I made this mistake early.
“C-Level folks don’t take kindly to being trained.” So now, I media coach a ton of people. I talk a lot to a lot of folks about how to talk with the media. Non-profits to brass…all individuals who are waaaay smarter than I am. But you would be surprised how many of those professionals pass up the opportunity to answer the easiest question outside “say and spell your first and last name…so we have it on tape.”
For 17 years, I was a TV reporter. I was the one holding the microphone, asking the questions. Because I know how it went down then, I’m able now to help clients with the tricks (or “strategies”) that journalists use.
Daily, when I was in the field, I would look for a few key things in every 4-7 minute interview. I would search for one factual sound bite (“The Probable Cause Statement documents what we allege happened the night of March 13”) and one bite on background (“waters breached the levy back in 2002, and I lost all 187 acres of my corn and milo…”). I also needed emotion…the stuff I couldn’t convey in my track. I found that emotion comes in many forms: sobbing, cackling, smiling loud enough to hear, and even — silence.
No matter what I was able to pull from my interviews, good or bad, my last question was the one that folks would constantly pass up. People could see the interview was winding down, and they were usually anxious to be done. (Guy with a microphone and a blinding light on top of a camera is intimidating. I get it.) I would shrug my shoulders, say thanks and udder, “Anything else?” It’s a total softball, a gimme, a bunny.
I would ask it for several reasons:
- Honestly, I wanted to know if I missed something
- To give the interviewee another chance to shorten the original 30-second answer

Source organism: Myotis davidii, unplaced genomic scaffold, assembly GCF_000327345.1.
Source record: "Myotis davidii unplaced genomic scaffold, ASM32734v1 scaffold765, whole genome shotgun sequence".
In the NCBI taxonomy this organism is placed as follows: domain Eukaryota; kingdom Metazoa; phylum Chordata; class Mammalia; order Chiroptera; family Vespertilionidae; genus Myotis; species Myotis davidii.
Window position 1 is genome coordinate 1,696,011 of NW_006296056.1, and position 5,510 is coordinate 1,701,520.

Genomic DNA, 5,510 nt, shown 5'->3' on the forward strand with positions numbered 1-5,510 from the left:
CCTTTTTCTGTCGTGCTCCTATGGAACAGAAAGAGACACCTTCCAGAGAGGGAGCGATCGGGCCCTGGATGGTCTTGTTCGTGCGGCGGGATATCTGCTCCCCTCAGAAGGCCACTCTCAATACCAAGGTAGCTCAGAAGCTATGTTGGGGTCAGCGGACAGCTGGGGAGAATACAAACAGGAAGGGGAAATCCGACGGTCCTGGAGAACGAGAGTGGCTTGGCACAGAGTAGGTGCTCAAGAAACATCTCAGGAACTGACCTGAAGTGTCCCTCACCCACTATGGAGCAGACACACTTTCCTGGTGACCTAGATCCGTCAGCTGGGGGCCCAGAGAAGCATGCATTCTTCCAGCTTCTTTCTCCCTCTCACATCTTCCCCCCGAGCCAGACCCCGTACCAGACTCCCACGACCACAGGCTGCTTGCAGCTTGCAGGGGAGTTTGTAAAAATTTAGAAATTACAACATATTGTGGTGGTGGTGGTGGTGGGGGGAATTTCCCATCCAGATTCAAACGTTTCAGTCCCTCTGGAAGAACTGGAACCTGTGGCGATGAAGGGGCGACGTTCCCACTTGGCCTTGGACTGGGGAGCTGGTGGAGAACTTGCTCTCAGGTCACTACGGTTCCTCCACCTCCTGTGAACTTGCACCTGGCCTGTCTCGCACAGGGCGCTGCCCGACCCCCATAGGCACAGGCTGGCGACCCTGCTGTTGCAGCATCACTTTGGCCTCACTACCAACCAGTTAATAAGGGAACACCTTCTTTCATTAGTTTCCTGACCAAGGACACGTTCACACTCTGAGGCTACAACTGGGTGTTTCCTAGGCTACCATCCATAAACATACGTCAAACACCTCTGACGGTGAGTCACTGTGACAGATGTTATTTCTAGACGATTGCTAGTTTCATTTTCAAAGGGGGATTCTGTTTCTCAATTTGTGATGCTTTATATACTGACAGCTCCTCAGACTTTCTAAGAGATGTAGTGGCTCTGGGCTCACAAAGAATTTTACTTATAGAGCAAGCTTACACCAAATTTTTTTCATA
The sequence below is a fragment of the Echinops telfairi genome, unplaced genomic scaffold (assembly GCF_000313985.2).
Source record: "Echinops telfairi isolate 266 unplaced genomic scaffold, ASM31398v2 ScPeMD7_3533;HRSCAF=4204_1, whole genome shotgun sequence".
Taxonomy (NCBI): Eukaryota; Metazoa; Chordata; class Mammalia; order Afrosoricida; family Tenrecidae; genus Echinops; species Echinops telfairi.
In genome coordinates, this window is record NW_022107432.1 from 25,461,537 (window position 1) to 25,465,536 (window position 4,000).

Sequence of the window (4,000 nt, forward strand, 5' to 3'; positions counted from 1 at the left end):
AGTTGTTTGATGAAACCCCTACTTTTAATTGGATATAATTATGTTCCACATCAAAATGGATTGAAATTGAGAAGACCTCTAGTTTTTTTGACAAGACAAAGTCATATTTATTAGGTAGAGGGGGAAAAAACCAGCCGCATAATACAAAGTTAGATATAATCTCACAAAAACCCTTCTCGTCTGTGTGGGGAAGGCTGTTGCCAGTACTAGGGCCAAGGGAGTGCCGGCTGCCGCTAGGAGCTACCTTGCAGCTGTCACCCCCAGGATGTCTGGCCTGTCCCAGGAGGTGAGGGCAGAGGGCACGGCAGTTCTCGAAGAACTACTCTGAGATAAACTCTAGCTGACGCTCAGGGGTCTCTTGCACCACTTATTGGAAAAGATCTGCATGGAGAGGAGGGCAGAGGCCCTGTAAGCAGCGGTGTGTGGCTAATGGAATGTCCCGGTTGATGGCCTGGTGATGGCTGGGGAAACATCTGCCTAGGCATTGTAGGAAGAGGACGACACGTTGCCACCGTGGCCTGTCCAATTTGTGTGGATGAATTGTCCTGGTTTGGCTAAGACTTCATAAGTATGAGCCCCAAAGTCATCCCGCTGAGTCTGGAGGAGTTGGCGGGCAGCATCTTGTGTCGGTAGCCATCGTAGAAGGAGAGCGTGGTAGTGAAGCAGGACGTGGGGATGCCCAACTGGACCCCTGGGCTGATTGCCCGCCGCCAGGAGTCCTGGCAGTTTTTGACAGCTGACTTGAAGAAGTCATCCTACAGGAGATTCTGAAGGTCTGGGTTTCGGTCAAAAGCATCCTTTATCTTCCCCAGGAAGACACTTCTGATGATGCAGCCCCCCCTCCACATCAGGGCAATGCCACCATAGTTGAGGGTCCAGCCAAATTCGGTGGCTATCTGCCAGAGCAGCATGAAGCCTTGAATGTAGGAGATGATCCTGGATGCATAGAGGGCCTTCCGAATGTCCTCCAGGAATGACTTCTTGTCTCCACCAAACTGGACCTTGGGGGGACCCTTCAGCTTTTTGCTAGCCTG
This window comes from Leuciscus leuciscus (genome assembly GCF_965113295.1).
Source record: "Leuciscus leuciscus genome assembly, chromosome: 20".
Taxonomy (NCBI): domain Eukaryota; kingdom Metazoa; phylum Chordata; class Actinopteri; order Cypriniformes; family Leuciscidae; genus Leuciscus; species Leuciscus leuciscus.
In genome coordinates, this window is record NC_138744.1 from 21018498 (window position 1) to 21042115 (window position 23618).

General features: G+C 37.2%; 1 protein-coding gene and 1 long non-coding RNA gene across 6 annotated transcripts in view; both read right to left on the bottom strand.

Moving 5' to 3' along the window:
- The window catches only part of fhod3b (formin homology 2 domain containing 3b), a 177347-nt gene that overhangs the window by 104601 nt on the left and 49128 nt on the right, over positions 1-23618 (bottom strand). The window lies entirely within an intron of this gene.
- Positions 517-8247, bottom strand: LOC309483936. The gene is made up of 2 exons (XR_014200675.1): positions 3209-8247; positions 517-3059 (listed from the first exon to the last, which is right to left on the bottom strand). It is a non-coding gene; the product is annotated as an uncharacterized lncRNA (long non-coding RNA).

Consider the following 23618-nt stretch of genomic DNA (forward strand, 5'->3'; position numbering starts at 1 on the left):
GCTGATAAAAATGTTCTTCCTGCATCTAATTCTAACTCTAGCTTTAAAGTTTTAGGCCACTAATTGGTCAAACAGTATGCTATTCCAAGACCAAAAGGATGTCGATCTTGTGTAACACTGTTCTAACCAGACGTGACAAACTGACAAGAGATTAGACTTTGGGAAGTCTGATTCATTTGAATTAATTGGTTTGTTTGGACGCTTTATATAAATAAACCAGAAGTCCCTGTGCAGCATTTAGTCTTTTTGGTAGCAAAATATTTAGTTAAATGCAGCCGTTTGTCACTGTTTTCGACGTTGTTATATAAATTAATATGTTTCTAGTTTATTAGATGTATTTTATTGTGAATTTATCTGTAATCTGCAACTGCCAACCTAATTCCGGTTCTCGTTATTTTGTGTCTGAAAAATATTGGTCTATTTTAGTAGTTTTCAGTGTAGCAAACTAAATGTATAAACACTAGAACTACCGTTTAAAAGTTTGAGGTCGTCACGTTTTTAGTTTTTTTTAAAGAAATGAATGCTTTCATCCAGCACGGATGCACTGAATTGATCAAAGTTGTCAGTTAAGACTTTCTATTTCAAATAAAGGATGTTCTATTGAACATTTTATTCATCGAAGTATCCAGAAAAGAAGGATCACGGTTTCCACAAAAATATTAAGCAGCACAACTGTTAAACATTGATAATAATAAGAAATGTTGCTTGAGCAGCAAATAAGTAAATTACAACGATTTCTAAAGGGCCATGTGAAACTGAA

- To redeliver an answer that was stumbled through
- I was often in a time crunch. I always needed one 7-second bite for the early shows, and telling the editor “just cue up the last answer” worked
- THIS is where I would get my most honest, heartfelt soundbites
Knowing how often people would deny this wide-open opportunity, I now counsel my clients to NEVER pass this up because it gives them:
- Another chance to weave emotion into a message point
- Another opportunity to reinforce a message point
- Another occasion to introduce another message point
So no matter who is getting the training…ahem “coaching”—a C-level exec, a bartender or a mommy blogger—the press can’t use what they don’t say. Make this opportunity work in their favor, and help them speak up!
Author Bio: PSPR’s Robb Yagmin loves to pitch products and sling stories…it’s his jam. His experience on the “other side” allows him to not only give real-life, critical information to get through a media interview, but also successfully weave a pointed message into a soundbite. He’ll talk your ear off, but he writes in short sentences. He is a loud talker and a futbal fiend.
Check out www.pspublicrelations.com to learn more about his company and if he can hook you up.